Bloomberg News

Saudi Prince Muqrin Is Named Second Deputy Prime Minister

February 01, 2013

Prince Muqrin bin Abdulaziz

Prince Muqrin bin Abdulaziz was appointed second deputy prime minister potentially placing him second in line to the throne. Photographer: Pablo Martinez Monsivais/AFP/Getty Images

Prince Muqrin bin Abdulaziz, a special adviser to King Abdullah and Saudi Arabia’s former intelligence chief, was appointed second deputy prime minister, potentially placing him second in line to the throne.

Muqrin, the king’s younger half-brother born in 1945, was educated in Britain and the U.S. His appointment by royal decree comes amid speculation over succession in the world’s largest oil exporter where the king, who will turn 90 next year, has had recent operations, including back surgery in November.

“There was a concern about uncertainty regarding succession and transition,” said Kristian Coates Ulrichsen, an associate fellow of the London-based Chatham House who studies Gulf monarchies. “This is an attempt to show the family has a way forward in this time of regional upheaval, because Muqrin could potentially be in the frame for another 15 years.”

Abdullah has sought to keep Saudi Arabia free from the unrest that swept through the Arab world in 2011, leading to civil war in Syria and protests in neighboring Bahrain. He’s also fighting high youth unemployment and threats from al-Qaeda.

Muqrin is a former air force officer who has served as governor of the regions of Hail and Medina, and has managed the kingdom relations with Afghanistan and Pakistan.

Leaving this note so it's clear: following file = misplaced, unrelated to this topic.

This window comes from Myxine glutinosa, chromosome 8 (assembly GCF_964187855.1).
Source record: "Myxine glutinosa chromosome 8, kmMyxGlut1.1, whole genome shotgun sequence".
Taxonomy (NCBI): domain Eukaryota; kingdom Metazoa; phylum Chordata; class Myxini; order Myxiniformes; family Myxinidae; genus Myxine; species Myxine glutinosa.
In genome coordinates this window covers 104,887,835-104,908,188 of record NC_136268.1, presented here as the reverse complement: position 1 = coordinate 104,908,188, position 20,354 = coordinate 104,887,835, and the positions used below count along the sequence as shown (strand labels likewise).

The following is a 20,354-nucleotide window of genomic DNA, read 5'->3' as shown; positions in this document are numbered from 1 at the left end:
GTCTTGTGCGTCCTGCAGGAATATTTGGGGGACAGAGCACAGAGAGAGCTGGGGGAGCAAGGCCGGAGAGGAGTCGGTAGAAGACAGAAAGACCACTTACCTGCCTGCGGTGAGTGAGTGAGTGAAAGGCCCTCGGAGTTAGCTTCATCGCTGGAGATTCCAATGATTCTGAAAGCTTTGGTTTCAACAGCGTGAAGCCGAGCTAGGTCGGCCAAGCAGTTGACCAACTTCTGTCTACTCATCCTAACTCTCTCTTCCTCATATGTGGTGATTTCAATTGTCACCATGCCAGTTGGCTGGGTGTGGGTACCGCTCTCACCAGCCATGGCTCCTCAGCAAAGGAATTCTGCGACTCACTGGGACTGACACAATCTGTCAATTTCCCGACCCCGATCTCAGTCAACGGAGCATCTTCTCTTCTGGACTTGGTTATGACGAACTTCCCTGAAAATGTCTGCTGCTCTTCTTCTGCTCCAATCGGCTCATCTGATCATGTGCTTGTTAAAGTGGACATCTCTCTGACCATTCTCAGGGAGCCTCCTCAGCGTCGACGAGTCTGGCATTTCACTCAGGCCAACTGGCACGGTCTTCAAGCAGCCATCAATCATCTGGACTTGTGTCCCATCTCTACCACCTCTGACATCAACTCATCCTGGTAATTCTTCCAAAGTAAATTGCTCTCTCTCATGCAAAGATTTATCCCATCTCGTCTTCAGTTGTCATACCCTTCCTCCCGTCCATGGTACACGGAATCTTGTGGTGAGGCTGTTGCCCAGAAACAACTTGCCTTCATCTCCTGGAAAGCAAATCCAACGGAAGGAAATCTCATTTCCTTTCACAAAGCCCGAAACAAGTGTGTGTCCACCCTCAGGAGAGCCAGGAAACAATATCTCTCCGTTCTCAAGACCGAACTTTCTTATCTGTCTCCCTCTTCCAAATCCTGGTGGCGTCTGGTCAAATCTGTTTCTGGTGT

‘Strong Positive’

“Prince Muqrin has significant political experience and is reasonably socially liberal by all accounts, while being extremely firm on security,” Emad Mostaque, a strategist at Noah Capital Markets, said in an e-mailed note. “We see this appointment as a strong positive to the market.”

The benchmark gauge for the Arab world’s biggest bourse has advanced 3.6 percent this year. The Saudi stock exchange is closed today.

There is no formal line of succession in Saudi Arabia, where six kings have ruled since the kingdom’s formation in 1932. In 2007, Abdullah gave the Allegiance Council, an appointed commission of princes, more power to select a new ruler and crown prince.

The 1992 basic law stipulates the king must be a male descendant of the kingdom’s founder, King Abdulaziz Al Saud. King Abdullah, who came to the throne in 2005, is his 13th son.

Abdullah named his defense minister and half-brother Prince Salman bin Abdulaziz, born in 1935, crown prince in June 2012, making the traditionalist former governor of Riyadh next in line to become king.

The second deputy prime minister is usually next in line to become crown prince, pending approval by the Allegiance Council, though Muqrin’s appointment by royal decree suggests the council hasn’t been institutionalized yet, according to Ulrichsen.

Muqrin is “a bridge between his generation of leaders and the next,” Mostaque said. “Given Prince Muqrin is the youngest of his generation of princes, it also all but guarantees a move to the next generation after him, with these princes increasingly being given prominent roles leading ministries and provinces.”

To contact the reporters on this story: Caroline Alexander in London at calexander1@bloomberg.net; Donna Abu-Nasr in Beirut at dabunasr@bloomberg.net

To contact the editor responsible for this story: Andrew J. Barden at barden@bloomberg.net


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